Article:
George Washington Papers

To George Washington from Henry Remsen, 11 May 1789

From Henry Remsen

New York 11th May 1789.


On the return of peace I found my situation so embarrassed by the calamitous events of the War, as rendered me incapable to recommence mercantile pursuits.

This embarrassment was occasioned principally by the receipt of large sums in Continental and State paper money during the first four and an half years of the War, at specie value, for debts owing to me prior to my removal from this City.1 And all commercial intercourse and correspondence between America and Great Britain having been inhibited, it was impossible for me to invest any part of the amount into remittances, in order to discharge the ballances which I remained indebted at the commencement of it.

My actual losses during the late contest, somewhat exceeds Twenty Two thousand Pounds specie—To this sum a large addition may be estimated, if the rents of my own real Estate and my proportion of a family Estate during the war are taken into consideration, and more particularly the great loss which I shall unavoidably sustain on the remaining outstanding debts due to me, the amount of which is very near Nine thousand Pounds, and of which I have but little hopes of ever being able to recover One thousand pounds.

My Creditors, the chief of whom are British, have been very friendly to me, and altho’ they have not pressed for, yet I deemed it my duty to propose, a settlement; by offering them real property and the choice of my oustanding debts, to effect it—In treating on the subject I found that they declined the proposition, and preferred a compromise. This compromise will inevitably lead to a sale of the most valuable part of my real Estate within a short period, and subject the remainder to incumbrance: and indeed I have no expectation of being enabled to accomplish a final settlement, but by the aid of my family connections.

If a firm attachment to, and an uniform solicitude to promote the cause of our Country, during her late struggle with G. Britain—The sacrifice of a large Estate, the earnings of a life devoted to active Commerce since the year 1759—A long and tedious Exile and a numerous family, are circumstances that can have influence, May I hope that Your Excellency will be pleased to countenance my application for some appointment, the emoluments of which may enable me to maintain my family and educate my younger children—And in the discharge of which, commercial experience, a knowledge of accounts, and Integrity are considered as the leading requisite qualifications.2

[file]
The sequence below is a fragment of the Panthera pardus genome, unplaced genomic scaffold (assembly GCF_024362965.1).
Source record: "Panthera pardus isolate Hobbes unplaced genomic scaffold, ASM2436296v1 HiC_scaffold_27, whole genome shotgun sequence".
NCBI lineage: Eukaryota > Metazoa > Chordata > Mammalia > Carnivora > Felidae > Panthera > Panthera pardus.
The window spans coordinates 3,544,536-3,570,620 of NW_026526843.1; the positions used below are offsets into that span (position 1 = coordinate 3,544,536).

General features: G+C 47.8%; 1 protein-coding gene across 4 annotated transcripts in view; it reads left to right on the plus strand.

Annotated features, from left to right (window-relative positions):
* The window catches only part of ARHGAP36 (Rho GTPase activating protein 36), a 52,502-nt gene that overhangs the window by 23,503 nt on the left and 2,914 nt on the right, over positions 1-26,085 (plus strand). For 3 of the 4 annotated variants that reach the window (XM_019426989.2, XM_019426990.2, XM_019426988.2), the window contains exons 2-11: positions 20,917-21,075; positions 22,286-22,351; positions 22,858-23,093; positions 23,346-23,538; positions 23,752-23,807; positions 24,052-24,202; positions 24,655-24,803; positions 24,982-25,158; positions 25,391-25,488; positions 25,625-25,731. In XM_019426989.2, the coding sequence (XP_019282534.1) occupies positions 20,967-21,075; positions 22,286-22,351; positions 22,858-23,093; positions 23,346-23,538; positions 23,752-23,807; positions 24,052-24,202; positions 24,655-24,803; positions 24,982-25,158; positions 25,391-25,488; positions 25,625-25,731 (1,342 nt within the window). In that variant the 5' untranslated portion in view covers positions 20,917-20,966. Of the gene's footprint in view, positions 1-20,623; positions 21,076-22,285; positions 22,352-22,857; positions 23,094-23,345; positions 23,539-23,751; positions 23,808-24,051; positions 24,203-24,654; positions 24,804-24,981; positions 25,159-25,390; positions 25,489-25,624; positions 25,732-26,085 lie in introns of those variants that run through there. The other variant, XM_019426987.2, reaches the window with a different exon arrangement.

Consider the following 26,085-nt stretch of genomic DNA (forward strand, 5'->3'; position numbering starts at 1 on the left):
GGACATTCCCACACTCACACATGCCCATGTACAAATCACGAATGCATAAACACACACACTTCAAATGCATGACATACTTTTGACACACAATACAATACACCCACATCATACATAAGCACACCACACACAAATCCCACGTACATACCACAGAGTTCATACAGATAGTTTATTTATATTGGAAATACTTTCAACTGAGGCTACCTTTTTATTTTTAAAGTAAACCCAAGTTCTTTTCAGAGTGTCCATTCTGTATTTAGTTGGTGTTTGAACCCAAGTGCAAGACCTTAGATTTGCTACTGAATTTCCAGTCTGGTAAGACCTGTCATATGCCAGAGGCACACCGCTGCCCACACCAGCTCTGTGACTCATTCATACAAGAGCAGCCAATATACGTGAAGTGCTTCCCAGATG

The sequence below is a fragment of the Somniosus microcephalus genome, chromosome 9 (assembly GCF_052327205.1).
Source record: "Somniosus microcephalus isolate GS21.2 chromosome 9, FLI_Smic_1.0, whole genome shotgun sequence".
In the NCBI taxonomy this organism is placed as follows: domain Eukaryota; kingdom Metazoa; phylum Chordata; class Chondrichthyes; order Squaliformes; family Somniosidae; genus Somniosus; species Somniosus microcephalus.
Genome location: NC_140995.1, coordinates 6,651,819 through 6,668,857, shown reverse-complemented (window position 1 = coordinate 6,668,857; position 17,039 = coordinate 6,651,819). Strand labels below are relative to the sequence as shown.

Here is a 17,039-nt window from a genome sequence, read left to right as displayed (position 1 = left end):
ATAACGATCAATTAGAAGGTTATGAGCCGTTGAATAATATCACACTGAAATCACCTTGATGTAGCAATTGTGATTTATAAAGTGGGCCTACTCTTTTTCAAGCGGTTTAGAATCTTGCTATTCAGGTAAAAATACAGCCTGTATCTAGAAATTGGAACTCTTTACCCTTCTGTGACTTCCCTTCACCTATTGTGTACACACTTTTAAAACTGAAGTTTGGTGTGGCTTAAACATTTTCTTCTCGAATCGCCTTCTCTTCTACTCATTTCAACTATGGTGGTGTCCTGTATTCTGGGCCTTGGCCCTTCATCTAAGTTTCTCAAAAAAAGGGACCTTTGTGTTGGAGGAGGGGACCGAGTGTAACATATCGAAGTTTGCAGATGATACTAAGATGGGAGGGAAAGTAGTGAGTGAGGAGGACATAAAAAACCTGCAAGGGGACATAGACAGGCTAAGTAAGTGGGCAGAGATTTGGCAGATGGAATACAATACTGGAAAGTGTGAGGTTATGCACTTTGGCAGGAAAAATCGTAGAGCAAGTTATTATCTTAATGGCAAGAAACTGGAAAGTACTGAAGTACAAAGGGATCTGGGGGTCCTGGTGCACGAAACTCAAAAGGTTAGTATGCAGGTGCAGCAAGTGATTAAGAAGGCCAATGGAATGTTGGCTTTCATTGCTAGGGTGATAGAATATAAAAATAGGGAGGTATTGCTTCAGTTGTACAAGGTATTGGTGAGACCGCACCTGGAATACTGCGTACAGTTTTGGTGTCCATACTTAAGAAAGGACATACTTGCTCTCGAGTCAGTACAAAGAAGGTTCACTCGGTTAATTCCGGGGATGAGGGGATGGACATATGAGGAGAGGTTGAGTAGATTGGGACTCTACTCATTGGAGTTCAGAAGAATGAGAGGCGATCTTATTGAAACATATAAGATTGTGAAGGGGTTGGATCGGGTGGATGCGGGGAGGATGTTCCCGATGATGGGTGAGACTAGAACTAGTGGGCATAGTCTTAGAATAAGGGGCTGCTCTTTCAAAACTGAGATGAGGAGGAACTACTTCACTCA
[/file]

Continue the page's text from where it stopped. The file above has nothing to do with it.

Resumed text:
In making this application I beg leave to assure Your Excellency, that it is neither my wish nor desire to prejudice the just pretensions of others, or to supercede any Gentlemen, who may now hold an Employment under the late Congress; or any who is in the exercise of any Office under this State.

From the time of the Stamp-Act—during the period of the non-importation agreement, and the subsequent troubles: until the present moment, I can with pleasure appeal to my fellow Citizens for my Moral and political character, and, should Your Excellency be pleased to make enquiry, either of his Excellency Governor Clinton, The Honble John Jay—His Honor Chief Justice Morris, or his Honor James Duane, I entertain sanguine hopes that satisfactory information can be obtained respecting both. Permit me to add that I have no doubt of procuring proper guarantees, for the faithful discharge of any trust I may be honored with, should the same be required. I have the honor to be with the greatest respect and esteem Sir Your Excellency’s Most Obedient and Most Humb. Servt

Henry Remsen


Henry Remsen (1736–1792) was a New York merchant dealing in dry goods. Remsen’s son, Henry Remsen, Jr., served as chief clerk in the Department of Foreign Affairs during the Confederation and as chief clerk in the State Department after the institution of the new government. At this time Henry Remsen, Sr., was living at no. 8 Hanover Square in New York City.